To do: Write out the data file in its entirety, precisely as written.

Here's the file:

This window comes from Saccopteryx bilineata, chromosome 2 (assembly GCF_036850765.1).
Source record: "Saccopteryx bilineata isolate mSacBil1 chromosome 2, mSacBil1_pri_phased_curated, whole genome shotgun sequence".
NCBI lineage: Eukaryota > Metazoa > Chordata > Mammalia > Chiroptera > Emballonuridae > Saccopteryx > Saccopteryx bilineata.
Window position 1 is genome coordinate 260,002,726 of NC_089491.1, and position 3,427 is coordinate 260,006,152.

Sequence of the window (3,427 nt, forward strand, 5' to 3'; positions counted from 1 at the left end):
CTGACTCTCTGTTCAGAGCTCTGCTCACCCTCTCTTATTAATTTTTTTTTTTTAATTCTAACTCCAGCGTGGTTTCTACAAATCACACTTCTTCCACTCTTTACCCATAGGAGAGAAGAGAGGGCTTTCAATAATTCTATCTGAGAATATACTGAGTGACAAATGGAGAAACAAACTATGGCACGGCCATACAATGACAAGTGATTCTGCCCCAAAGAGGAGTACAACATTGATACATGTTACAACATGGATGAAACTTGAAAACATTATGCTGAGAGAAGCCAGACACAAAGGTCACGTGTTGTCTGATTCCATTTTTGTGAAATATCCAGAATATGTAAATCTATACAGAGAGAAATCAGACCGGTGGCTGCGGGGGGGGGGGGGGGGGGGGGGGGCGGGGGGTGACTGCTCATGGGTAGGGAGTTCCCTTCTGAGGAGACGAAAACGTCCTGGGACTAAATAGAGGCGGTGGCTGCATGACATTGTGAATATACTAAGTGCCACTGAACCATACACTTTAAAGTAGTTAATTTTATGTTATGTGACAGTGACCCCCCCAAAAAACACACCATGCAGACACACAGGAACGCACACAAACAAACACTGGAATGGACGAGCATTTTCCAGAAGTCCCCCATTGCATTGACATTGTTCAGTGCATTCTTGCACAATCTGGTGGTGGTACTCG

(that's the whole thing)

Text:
This window comes from Saccopteryx bilineata, chromosome 2 (assembly GCF_036850765.1).
Source record: "Saccopteryx bilineata isolate mSacBil1 chromosome 2, mSacBil1_pri_phased_curated, whole genome shotgun sequence".
NCBI lineage: Eukaryota > Metazoa > Chordata > Mammalia > Chiroptera > Emballonuridae > Saccopteryx > Saccopteryx bilineata.
Window position 1 is genome coordinate 260,002,726 of NC_089491.1, and position 3,427 is coordinate 260,006,152.

Sequence of the window (3,427 nt, forward strand, 5' to 3'; positions counted from 1 at the left end):
CTGACTCTCTGTTCAGAGCTCTGCTCACCCTCTCTTATTAATTTTTTTTTTTTAATTCTAACTCCAGCGTGGTTTCTACAAATCACACTTCTTCCACTCTTTACCCATAGGAGAGAAGAGAGGGCTTTCAATAATTCTATCTGAGAATATACTGAGTGACAAATGGAGAAACAAACTATGGCACGGCCATACAATGACAAGTGATTCTGCCCCAAAGAGGAGTACAACATTGATACATGTTACAACATGGATGAAACTTGAAAACATTATGCTGAGAGAAGCCAGACACAAAGGTCACGTGTTGTCTGATTCCATTTTTGTGAAATATCCAGAATATGTAAATCTATACAGAGAGAAATCAGACCGGTGGCTGCGGGGGGGGGGGGGGGGGGGGGGGGCGGGGGGTGACTGCTCATGGGTAGGGAGTTCCCTTCTGAGGAGACGAAAACGTCCTGGGACTAAATAGAGGCGGTGGCTGCATGACATTGTGAATATACTAAGTGCCACTGAACCATACACTTTAAAGTAGTTAATTTTATGTTATGTGACAGTGACCCCCCCAAAAAACACACCATGCAGACACACAGGAACGCACACAAACAAACACTGGAATGGACGAGCATTTTCCAGAAGTCCCCCATTGCATTGACATTGTTCAGTGCATTCTTGCACAATCTGGTGGTGGTACTCG